Many of Lincoln's early attempts at emancipation focused on a policy of compensation. Slave owners would be paid by the Federal government to willingly give up their "property." As a test of the policy, compensated emancipation worked to a small degree in the District of Columbia.
"The day dawns; the morning star is bright upon the horizon! The iron gate of our prison stands half open. One gallant rush from the North will fling it wide open, while four millions of our brothers and sisters shall march out into liberty."- Frederick Douglass
Start with Washington
The law went into effect on April 16th, 1862, and freed 3,100 people. The Federal government paid almost one million dollars to compensate slaveholders who took a loyalty oath to the United States. Money was also paid directly to some of the freed people as encouragement for them to emigrate to Africa or the Caribbean.
While no longer enslaved, African Americans in Washington, D.C. were far from equal citizens. It would take a century of struggle and many defining moments, such as the March on Washington in 1963, to secure the "blessings of liberty" and civil rights for all; a struggle that continues today. Emancipation Day, April 16th, is still an official holiday in the District of Columbia. Every year citizens celebrate freedom and remember those that worked and sacrificed to make it a reality.
An Opportune Moment?
In late August 1862, Union Gen. John Pope's Army of Virginia clashed with Confederate Gen. Robert E. Lee's Army of Northern Virginia at the Second Battle of Manassas. Lee's audacity and Pope's mismanagement combined for a spectacular Union defeat. With the Union army forced to withdraw to Washington, D.C. and reorganize under Gen. George B. McClellan, the Confederates used the opportunity to invade Maryland and turn the war in their favor by intimidating northern civilians and earning international recognition. The Maryland Campaign was a setback for Lincoln and the Union. Under this kind of pressure, issuing an Emancipation Proclamation could give the impression of desperation Seward had warned him about. Lincoln chose to wait longer, hoping that somewhere in Maryland, the Union army would win a victory and alter the course of the war.
A House Divided
Before the war, Abraham Lincoln said,"I believe this government cannot endure, permanently, half slave and half free." One might wonder what James Robinson thought of that statement. After all, his own family was half slave and half free. As a free man, Robinson worked hard to establish himself as a farmer and businessman in the Manassas area. Eventually marrying a slave woman, Robinson made deals to ensure the safety of his wife and children. He bought his son, Tasco. Later his wife and two daughters were freed when their owner died. Unfortunately, two other sons were sold South. One of them, James, was never heard from again.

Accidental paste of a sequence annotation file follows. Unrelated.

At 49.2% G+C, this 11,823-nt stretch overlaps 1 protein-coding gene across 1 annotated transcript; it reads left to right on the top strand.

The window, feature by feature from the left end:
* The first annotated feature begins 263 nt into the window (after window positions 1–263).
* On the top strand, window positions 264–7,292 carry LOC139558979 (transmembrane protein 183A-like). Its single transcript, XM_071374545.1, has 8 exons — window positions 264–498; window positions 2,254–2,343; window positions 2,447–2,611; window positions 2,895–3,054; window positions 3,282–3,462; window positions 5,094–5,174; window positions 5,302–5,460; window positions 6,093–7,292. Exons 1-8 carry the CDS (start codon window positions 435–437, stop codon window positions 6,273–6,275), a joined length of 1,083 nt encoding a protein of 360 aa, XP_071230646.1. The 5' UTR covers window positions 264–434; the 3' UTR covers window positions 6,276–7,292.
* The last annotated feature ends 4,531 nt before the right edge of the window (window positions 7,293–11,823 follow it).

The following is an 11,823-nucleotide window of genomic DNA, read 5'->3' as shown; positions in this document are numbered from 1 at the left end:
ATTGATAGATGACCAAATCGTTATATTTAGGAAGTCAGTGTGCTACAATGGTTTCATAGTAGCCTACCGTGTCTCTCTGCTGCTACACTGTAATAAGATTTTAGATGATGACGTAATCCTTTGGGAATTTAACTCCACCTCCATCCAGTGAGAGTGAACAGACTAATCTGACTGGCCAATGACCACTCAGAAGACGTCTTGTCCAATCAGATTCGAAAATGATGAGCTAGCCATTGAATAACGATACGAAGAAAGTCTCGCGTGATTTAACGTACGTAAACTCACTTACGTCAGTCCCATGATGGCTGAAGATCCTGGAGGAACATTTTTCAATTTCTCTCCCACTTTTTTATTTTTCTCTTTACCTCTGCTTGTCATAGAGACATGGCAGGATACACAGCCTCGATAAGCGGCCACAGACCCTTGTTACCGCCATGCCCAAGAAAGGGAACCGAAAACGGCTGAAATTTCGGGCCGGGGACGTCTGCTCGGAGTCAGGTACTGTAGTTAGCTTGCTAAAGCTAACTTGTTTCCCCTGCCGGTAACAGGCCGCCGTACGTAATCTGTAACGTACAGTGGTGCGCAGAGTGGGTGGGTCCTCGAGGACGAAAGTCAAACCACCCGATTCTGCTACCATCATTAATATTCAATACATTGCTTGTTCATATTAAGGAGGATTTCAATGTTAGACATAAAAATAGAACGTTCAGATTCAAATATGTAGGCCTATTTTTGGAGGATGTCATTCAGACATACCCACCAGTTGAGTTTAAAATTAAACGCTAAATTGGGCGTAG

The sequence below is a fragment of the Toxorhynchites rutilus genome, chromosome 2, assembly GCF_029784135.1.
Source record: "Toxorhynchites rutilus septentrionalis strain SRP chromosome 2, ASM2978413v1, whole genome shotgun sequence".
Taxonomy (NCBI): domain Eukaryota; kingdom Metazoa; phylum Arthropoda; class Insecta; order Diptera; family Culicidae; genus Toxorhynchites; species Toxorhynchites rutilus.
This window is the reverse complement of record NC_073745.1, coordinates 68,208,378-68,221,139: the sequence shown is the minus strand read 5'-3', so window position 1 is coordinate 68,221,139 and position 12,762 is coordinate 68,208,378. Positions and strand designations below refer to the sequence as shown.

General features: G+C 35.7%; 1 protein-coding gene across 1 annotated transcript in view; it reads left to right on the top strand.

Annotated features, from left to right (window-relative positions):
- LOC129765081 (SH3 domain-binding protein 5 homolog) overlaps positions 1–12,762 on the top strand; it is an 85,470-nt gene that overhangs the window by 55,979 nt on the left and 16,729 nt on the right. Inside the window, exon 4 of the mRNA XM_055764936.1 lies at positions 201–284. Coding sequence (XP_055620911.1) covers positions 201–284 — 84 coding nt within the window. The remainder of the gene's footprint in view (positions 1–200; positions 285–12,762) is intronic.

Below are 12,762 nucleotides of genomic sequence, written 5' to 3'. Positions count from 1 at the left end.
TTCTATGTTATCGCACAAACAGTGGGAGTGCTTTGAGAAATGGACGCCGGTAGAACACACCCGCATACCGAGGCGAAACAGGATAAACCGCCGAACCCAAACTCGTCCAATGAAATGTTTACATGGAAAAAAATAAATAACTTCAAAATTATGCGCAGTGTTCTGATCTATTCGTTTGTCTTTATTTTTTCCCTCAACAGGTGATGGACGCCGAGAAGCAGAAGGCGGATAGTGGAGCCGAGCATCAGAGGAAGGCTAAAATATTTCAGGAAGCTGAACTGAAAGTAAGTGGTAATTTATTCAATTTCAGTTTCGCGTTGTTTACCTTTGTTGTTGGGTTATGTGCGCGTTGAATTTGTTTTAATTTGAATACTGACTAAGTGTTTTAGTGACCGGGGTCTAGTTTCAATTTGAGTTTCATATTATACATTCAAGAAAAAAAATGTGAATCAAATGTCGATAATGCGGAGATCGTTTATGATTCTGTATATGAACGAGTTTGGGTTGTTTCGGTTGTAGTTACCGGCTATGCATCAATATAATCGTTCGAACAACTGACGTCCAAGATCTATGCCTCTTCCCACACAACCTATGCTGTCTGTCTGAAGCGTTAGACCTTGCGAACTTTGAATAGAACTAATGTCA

Not just once, but twice, major battles were fought on Robinson's farm. Refusing to abandon what he had worked so hard for, he stayed and witnessed both battles.
Convinced that a victorious South would imperil his status as a freedman, Robinson held strong Union sympathies. However, his loyalty afforded him little protection from the ravages of war. During the Second Battle of Manassas, Federal forces commandeered Robinson's house and farm and forced Robinson to serve as a guide on the battlefield. During the battle, Union corps commander Franz Sigel used the house as his headquarters, and when the general vacated the dwelling, it became an aid station for the wounded. Also, Federal troops carried off the Robinson family's livestock, crops, provisions, and household furniture. Robinson had asked a Union officer for a guard for the premises, but "he paid no attention to me in the world." After the war, Robinson filed a claim with the Federal government for compensation for his lost and damaged property. He won partial restitution, in the amount of $1,249. With his personal liberty secure after the war, Robinson expanded his house, enlarged the farm, and became a prominent member in the now-free African American community.